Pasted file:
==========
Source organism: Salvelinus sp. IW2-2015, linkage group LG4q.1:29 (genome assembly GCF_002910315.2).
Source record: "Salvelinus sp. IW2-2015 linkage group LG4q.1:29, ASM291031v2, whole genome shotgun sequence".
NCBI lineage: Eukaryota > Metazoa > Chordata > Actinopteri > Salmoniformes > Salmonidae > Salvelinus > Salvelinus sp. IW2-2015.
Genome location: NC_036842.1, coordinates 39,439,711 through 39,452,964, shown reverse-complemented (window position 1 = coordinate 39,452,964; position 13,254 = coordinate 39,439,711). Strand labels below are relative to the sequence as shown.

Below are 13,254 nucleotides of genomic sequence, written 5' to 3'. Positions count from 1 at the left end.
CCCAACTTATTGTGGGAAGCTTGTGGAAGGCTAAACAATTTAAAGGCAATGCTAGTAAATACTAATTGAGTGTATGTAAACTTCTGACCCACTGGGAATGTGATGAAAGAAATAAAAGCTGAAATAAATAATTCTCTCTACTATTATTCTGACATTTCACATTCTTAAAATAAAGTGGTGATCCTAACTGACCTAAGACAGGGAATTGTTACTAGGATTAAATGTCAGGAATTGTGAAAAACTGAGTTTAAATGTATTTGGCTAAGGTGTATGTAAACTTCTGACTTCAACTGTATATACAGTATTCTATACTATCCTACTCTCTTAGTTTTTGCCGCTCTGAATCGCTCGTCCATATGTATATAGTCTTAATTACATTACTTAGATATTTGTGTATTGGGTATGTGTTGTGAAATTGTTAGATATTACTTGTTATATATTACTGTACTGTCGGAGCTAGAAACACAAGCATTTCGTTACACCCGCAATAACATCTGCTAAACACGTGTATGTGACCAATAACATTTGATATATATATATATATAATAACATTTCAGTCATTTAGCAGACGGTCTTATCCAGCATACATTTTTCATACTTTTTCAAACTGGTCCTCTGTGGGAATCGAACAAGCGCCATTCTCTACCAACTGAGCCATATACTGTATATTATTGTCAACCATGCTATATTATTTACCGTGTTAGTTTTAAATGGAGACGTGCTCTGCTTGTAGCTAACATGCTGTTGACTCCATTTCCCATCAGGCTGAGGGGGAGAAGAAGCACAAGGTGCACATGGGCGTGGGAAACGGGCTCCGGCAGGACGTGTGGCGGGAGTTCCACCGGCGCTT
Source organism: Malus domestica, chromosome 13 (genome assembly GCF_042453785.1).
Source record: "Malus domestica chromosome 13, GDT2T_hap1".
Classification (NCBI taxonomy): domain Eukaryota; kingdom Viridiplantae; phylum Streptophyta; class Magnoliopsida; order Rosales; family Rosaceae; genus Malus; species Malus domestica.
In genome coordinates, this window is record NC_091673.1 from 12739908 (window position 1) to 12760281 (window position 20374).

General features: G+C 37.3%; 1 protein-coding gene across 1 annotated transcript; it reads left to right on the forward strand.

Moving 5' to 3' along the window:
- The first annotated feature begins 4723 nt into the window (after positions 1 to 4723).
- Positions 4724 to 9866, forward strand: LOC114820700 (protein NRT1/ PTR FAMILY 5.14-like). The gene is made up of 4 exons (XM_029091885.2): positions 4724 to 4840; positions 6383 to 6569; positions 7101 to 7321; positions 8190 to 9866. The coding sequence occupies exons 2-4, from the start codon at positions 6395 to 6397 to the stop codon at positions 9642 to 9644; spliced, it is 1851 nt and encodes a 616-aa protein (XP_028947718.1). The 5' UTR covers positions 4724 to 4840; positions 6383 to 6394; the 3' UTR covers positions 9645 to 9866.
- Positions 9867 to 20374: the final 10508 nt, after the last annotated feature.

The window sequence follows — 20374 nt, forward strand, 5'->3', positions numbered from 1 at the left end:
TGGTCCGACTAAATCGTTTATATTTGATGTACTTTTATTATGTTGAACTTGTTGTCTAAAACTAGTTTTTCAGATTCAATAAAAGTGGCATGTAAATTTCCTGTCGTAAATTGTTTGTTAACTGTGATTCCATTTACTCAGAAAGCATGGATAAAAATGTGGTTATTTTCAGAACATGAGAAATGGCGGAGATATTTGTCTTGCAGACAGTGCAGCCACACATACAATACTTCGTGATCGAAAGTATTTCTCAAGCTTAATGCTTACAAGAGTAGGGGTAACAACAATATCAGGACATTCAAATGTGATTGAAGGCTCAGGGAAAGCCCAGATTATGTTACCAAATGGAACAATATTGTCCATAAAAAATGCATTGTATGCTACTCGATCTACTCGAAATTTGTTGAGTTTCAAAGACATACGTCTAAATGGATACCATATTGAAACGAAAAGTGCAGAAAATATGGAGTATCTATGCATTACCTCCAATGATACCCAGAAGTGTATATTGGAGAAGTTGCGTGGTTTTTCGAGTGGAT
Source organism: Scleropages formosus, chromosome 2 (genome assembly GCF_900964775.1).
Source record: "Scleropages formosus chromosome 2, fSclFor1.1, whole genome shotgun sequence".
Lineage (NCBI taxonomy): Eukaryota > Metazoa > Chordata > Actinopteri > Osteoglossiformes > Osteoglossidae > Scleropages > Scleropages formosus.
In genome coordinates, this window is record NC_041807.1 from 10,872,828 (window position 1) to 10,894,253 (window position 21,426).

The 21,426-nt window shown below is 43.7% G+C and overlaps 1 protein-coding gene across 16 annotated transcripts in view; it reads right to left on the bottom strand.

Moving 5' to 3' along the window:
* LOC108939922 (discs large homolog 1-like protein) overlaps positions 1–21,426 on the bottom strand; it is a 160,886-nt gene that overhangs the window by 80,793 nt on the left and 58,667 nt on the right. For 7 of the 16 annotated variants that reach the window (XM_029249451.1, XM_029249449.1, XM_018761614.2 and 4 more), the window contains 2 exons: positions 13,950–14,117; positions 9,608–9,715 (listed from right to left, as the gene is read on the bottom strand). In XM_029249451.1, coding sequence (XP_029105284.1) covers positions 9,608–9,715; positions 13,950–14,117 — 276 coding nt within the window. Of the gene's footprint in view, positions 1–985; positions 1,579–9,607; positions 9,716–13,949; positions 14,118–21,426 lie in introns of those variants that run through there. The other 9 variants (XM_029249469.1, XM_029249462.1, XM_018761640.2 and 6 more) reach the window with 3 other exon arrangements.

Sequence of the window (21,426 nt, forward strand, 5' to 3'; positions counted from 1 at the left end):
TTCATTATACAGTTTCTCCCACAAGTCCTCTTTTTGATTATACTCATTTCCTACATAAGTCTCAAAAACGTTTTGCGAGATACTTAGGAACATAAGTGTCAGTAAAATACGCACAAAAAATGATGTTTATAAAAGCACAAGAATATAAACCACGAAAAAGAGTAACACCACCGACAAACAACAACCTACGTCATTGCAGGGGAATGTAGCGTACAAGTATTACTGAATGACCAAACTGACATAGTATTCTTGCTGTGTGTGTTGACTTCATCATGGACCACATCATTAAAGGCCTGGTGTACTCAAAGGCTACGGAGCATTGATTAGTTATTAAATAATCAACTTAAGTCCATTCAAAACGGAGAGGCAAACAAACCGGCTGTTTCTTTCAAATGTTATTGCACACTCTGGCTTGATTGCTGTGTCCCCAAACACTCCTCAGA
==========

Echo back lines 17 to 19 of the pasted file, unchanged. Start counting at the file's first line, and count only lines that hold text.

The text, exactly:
TGGTCCGACTAAATCGTTTATATTTGATGTACTTTTATTATGTTGAACTTGTTGTCTAAAACTAGTTTTTCAGATTCAATAAAAGTGGCATGTAAATTTCCTGTCGTAAATTGTTTGTTAACTGTGATTCCATTTACTCAGAAAGCATGGATAAAAATGTGGTTATTTTCAGAACATGAGAAATGGCGGAGATATTTGTCTTGCAGACAGTGCAGCCACACATACAATACTTCGTGATCGAAAGTATTTCTCAAGCTTAATGCTTACAAGAGTAGGGGTAACAACAATATCAGGACATTCAAATGTGATTGAAGGCTCAGGGAAAGCCCAGATTATGTTACCAAATGGAACAATATTGTCCATAAAAAATGCATTGTATGCTACTCGATCTACTCGAAATTTGTTGAGTTTCAAAGACATACGTCTAAATGGATACCATATTGAAACGAAAAGTGCAGAAAATATGGAGTATCTATGCATTACCTCCAATGATACCCAGAAGTGTATATTGGAGAAGTTGCGTGGTTTTTCGAGTGGAT
Source organism: Scleropages formosus, chromosome 2 (genome assembly GCF_900964775.1).
Source record: "Scleropages formosus chromosome 2, fSclFor1.1, whole genome shotgun sequence".